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Since 2017, the historic center of Bordeaux is listed as a UNESCO World Heritage Site. The capital of the Gironde, whose history and neoclassical architecture have made it famous, is full of monuments built several centuries ago. But among all these Historical Monumentswhich one is the oldest?
To find out, you’ll have to don your gladiator costume and travel back several hundred years to Gallo-Roman times, when the city was still called Burdigala. Frédéric Béchir, tourist guide in Bordeaux, lets us discover it Gaul palace still standing today, the oldest vestige of Bordeaux.
The ruins of the Palais Gallien
The Palais Gallien, modeled on the Colosseum in Rome, is a Roman amphitheater “built according to the most recent excavations around the beginning of the 2nd century”, the Bordeaux guide specifies. Gladiator fights and various events took place inside, but it is still difficult to know exactly what was going on between the stands, which could hold up to 20,000 spectators.
Located outside the city walls built in the third century, the monument was abandoned after around two hundred years of use. Gradually forgotten, the Palais Gallien made a name for itself around the 11th century.
A misleading name
From that moment, a rumor spread about the mysterious origin of this monument. For many Bordelais, the Palais Gallien represents the remains of a palace from the time of Charlemagne and not an amphitheater.
It has been said that Charlemagne had a Spanish concubine named Gallienne and that the name of the Palais Gallien came from there. But ultimately, the name we know today has little to do with what this place really was.
It will have to wait until the 16th century and the Renaissance period before a historian succeeds in restoring the Palais Gallien to its true function. Over the centuries, the historical site fell into disrepair and became a rubbish dump and public rubbish dump in the Middle Ages: “Here was also a place where there was trade, prostitution and duels.”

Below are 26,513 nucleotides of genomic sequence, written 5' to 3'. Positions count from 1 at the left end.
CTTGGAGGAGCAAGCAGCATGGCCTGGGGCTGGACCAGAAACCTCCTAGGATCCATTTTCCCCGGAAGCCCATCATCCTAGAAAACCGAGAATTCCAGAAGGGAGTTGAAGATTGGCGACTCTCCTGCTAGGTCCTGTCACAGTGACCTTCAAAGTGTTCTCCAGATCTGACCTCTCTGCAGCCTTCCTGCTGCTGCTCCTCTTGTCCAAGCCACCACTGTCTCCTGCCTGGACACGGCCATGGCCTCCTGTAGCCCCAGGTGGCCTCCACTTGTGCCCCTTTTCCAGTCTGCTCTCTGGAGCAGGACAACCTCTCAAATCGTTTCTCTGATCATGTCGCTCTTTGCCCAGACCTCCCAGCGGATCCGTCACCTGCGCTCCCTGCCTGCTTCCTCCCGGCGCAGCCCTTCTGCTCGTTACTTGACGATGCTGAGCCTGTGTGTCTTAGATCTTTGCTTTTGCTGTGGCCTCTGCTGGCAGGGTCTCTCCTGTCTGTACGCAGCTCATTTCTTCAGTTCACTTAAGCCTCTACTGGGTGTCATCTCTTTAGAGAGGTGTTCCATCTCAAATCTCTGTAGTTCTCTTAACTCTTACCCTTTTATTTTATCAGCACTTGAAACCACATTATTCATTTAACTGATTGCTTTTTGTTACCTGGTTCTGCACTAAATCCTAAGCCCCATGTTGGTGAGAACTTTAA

“In addition to its degradation, people have used the site as a quarry. From the 19th century, the prefect of Tournon decided to preserve the amphitheater, which was listed as a historic monument in 1840,” says Frédéric Béchir.
Other monuments are also very old
Today, the Palais Gallien is the only visible remnant of the Gallo-Roman era in Bordeaux. Visits are organized every year during the summer period so that visitors can go down into the amphitheater and follow in the footsteps of the gladiators of the time.
Among the other oldest monuments in Bordeaux is the crypt of the Saint-Seurin church, which contains sarcophagi from the 4th century. “The floor of the crypt dates from the Merovingian period, maybe even from the end of the Roman period, and some parts are very old: the entrance portal, for example, is a thousand years old,” adds the Bordeaux guide.
On the Sainte-Croix side, some parts of the portal date from the same period. Recently built, the Grosse Cloche is also one of the oldest monuments in Bordeaux, dating back to the 13th century.
“And to find the oldest house in Bordeaux, you have to go down the cul-de-sac of Rue Neuve. There is a stone house with preserved walls from the 13th century, making it the oldest in the city,” he concludes.
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